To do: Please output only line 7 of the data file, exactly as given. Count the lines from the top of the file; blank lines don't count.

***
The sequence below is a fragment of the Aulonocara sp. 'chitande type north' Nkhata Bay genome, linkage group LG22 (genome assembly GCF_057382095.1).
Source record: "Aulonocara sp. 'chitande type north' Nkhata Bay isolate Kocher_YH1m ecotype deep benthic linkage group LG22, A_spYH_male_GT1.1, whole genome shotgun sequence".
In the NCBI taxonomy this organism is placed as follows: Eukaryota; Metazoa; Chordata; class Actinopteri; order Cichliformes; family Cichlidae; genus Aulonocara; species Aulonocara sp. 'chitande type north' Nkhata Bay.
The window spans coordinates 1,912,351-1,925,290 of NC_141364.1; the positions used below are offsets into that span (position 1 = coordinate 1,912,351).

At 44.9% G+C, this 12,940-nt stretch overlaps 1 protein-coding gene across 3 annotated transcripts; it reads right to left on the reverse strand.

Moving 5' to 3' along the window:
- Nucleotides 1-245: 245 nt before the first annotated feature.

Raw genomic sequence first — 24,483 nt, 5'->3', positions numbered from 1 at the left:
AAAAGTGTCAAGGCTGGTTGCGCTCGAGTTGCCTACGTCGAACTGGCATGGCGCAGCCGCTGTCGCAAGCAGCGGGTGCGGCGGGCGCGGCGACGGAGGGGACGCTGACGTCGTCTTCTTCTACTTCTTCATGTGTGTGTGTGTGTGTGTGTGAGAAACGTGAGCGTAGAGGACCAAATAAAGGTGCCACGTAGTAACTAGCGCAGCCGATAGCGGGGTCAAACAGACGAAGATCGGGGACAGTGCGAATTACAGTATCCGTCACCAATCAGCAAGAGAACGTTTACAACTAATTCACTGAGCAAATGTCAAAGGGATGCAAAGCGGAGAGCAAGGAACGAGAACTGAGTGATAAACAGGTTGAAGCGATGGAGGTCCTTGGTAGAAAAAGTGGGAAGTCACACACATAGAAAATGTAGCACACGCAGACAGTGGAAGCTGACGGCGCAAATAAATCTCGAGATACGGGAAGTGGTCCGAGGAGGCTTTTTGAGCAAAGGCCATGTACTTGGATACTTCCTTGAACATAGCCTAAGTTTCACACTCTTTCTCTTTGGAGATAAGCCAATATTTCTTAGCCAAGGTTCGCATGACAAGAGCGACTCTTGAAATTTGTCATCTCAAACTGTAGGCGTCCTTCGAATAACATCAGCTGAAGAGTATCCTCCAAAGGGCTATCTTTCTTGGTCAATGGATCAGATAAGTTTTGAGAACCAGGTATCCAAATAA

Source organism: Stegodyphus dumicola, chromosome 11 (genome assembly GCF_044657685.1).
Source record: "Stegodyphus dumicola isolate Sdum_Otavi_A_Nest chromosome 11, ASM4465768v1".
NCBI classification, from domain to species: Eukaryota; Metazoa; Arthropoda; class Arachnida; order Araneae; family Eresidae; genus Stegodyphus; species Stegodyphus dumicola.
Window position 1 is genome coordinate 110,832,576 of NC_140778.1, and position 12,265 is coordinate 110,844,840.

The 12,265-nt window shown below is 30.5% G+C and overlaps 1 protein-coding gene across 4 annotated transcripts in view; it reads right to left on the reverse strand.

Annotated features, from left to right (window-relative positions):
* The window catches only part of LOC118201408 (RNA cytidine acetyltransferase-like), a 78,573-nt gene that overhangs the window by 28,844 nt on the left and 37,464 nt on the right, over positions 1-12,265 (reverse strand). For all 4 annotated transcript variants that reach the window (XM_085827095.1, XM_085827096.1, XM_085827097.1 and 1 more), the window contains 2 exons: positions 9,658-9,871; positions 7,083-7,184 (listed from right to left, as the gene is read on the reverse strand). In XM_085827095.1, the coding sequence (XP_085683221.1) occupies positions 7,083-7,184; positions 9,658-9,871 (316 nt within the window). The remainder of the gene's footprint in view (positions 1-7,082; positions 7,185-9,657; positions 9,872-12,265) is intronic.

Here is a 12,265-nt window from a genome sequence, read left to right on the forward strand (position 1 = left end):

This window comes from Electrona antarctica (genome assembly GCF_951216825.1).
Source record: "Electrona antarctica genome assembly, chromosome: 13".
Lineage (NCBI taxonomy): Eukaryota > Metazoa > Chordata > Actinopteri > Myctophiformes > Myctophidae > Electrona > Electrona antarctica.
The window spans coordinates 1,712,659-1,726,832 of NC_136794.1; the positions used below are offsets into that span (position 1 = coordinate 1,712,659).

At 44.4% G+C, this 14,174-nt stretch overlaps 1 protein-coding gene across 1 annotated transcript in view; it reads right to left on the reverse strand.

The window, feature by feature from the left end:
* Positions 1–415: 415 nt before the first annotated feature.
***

- Nucleotides 1-245: 245 nt before the first annotated feature.